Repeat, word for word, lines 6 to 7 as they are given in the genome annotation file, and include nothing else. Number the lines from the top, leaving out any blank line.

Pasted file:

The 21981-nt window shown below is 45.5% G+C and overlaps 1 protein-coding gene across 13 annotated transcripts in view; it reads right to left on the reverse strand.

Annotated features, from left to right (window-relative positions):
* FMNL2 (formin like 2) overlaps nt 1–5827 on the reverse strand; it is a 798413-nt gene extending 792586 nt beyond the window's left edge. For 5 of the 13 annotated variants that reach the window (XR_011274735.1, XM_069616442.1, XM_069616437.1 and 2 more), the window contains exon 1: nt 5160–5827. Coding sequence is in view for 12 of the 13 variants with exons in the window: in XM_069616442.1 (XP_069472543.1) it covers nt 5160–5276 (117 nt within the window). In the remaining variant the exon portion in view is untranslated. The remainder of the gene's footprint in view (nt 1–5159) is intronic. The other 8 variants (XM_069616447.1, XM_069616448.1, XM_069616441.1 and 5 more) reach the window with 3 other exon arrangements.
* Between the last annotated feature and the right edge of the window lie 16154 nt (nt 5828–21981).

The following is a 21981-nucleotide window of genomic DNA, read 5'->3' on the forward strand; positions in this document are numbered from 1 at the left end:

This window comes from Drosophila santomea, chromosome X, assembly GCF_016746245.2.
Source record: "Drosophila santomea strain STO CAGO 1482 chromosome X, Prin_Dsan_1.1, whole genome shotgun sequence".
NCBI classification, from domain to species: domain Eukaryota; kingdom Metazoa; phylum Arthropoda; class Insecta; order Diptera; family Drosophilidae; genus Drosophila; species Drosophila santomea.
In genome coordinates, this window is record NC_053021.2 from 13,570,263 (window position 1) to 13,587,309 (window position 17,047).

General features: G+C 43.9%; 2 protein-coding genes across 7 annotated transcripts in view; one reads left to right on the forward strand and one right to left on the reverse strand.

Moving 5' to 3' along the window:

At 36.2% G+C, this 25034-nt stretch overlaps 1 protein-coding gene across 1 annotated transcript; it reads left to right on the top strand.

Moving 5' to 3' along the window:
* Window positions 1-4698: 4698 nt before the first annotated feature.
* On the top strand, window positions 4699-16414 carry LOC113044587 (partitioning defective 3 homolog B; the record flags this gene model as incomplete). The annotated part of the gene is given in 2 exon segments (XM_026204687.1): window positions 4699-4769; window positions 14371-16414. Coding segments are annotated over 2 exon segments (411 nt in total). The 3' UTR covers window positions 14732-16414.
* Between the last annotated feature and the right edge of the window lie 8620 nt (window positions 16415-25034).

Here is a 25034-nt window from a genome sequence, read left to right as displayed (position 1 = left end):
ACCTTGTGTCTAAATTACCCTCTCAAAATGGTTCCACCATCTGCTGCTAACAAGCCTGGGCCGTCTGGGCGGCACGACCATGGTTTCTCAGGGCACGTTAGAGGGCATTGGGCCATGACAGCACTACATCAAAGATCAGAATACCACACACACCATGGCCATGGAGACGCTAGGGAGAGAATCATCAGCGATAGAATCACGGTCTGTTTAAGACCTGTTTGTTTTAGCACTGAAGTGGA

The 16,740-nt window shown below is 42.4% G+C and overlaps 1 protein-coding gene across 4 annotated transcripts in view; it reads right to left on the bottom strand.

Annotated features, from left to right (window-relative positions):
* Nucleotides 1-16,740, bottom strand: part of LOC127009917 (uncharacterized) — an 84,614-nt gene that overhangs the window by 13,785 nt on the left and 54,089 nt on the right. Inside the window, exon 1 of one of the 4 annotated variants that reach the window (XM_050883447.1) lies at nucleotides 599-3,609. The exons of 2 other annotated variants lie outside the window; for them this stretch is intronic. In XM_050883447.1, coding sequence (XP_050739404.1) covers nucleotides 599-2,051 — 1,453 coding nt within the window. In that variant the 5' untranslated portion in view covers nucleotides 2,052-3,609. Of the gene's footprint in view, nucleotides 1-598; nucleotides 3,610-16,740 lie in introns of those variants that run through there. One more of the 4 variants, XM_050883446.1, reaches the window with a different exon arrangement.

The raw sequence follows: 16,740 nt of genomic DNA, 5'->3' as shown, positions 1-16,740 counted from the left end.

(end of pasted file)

This window comes from Drosophila santomea, chromosome X, assembly GCF_016746245.2.
Source record: "Drosophila santomea strain STO CAGO 1482 chromosome X, Prin_Dsan_1.1, whole genome shotgun sequence".